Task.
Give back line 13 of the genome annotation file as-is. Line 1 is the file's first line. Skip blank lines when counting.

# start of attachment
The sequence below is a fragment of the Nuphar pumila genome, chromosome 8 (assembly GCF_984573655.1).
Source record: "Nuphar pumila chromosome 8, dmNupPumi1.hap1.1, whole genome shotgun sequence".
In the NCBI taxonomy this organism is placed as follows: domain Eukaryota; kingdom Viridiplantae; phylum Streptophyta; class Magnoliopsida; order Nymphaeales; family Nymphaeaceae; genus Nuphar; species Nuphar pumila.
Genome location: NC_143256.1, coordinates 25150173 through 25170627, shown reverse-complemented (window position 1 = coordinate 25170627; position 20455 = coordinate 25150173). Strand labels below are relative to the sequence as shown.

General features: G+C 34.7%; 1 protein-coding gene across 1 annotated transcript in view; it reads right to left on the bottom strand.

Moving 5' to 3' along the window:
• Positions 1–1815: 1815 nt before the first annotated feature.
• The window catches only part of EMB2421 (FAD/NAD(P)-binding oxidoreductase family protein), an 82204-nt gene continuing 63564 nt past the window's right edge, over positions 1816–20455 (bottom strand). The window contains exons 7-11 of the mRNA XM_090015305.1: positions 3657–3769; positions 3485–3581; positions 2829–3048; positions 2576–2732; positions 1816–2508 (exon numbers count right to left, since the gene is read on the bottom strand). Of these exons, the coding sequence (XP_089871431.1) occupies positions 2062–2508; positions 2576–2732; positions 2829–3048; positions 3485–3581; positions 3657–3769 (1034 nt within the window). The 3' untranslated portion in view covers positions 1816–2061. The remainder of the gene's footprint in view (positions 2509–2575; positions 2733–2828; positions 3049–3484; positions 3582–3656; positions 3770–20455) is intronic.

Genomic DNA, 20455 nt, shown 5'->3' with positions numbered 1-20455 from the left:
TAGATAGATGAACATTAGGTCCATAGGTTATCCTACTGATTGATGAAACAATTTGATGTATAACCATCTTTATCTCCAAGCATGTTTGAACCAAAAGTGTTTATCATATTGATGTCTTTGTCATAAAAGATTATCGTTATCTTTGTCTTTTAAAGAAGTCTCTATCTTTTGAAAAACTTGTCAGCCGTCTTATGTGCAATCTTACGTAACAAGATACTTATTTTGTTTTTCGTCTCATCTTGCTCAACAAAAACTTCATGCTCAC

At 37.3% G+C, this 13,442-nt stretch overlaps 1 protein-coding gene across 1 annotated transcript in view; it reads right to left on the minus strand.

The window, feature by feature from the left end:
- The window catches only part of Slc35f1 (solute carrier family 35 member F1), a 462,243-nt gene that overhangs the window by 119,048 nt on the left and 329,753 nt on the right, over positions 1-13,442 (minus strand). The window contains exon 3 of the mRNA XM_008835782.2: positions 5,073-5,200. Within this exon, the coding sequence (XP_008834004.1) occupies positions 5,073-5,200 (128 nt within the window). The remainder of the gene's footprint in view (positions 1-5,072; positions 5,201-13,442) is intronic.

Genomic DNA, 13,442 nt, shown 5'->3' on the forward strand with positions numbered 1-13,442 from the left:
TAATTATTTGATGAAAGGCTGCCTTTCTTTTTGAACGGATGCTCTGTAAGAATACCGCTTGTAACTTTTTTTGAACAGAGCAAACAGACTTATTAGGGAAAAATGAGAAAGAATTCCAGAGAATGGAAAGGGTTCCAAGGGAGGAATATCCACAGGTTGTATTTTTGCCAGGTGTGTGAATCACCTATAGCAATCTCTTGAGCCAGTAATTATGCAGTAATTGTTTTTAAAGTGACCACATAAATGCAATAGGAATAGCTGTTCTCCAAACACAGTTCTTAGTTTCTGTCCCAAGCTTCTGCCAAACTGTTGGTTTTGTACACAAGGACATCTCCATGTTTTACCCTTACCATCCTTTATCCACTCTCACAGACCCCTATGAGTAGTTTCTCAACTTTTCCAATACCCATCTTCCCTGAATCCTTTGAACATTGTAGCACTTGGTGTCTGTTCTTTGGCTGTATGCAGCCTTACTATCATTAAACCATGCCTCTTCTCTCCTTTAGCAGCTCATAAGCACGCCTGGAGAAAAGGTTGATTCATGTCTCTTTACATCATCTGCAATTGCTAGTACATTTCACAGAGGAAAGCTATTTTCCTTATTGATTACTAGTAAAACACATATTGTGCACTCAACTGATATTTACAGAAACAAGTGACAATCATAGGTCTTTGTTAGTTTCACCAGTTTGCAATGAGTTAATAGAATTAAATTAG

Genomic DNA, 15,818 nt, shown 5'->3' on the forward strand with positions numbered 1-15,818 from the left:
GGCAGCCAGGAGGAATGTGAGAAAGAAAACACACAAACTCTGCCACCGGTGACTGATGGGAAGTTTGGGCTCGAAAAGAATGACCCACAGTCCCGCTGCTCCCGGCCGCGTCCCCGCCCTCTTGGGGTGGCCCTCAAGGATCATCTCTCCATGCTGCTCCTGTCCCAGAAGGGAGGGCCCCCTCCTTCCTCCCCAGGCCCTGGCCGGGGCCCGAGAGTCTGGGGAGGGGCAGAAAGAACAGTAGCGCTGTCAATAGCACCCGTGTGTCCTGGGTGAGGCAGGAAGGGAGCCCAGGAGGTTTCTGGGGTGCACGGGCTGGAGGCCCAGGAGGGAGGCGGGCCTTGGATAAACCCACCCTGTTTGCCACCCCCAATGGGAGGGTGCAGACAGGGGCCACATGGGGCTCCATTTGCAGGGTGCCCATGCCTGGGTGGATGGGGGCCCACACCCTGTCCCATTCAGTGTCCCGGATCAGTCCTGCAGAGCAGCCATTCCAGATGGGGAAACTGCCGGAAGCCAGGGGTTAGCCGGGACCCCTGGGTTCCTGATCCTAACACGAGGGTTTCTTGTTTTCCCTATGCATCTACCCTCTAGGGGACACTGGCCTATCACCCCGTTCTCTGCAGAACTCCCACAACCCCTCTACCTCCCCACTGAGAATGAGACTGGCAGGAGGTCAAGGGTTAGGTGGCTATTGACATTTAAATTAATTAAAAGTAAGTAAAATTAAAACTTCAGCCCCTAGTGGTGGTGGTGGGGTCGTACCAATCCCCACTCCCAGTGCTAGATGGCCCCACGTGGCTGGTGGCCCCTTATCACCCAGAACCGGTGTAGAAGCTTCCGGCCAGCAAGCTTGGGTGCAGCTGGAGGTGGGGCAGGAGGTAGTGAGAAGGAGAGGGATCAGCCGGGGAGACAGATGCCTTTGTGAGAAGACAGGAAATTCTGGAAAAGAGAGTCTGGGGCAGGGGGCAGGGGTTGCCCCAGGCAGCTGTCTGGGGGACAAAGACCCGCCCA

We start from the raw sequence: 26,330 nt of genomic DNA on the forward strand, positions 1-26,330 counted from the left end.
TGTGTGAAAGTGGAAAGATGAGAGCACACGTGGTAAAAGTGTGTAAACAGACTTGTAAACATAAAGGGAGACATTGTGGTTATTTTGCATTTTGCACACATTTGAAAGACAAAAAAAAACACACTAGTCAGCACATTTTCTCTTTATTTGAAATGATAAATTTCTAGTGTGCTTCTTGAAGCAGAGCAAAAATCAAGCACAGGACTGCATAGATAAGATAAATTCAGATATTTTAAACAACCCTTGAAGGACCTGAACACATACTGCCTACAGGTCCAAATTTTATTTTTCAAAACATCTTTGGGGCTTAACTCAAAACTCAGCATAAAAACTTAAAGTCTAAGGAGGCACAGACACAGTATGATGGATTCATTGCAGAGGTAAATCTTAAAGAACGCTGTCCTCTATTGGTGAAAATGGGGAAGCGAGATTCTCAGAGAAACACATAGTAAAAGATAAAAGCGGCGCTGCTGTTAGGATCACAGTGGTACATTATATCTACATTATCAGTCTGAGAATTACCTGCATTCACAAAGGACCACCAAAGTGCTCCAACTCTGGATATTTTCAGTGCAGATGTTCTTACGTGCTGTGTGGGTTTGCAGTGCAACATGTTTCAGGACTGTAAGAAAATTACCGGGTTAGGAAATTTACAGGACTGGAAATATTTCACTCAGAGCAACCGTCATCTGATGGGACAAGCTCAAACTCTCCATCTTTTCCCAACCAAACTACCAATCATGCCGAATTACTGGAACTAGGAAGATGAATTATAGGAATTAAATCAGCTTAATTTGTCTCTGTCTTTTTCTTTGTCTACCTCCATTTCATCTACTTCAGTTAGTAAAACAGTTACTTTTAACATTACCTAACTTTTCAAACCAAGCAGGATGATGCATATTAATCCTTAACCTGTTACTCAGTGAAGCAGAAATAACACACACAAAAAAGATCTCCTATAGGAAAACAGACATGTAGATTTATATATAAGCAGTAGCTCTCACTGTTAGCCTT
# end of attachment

- The window catches only part of Slc35f1 (solute carrier family 35 member F1), a 462,243-nt gene that overhangs the window by 119,048 nt on the left and 329,753 nt on the right, over positions 1-13,442 (minus strand). The window contains exon 3 of the mRNA XM_008835782.2: positions 5,073-5,200. Within this exon, the coding sequence (XP_008834004.1) occupies positions 5,073-5,200 (128 nt within the window). The remainder of the gene's footprint in view (positions 1-5,072; positions 5,201-13,442) is intronic.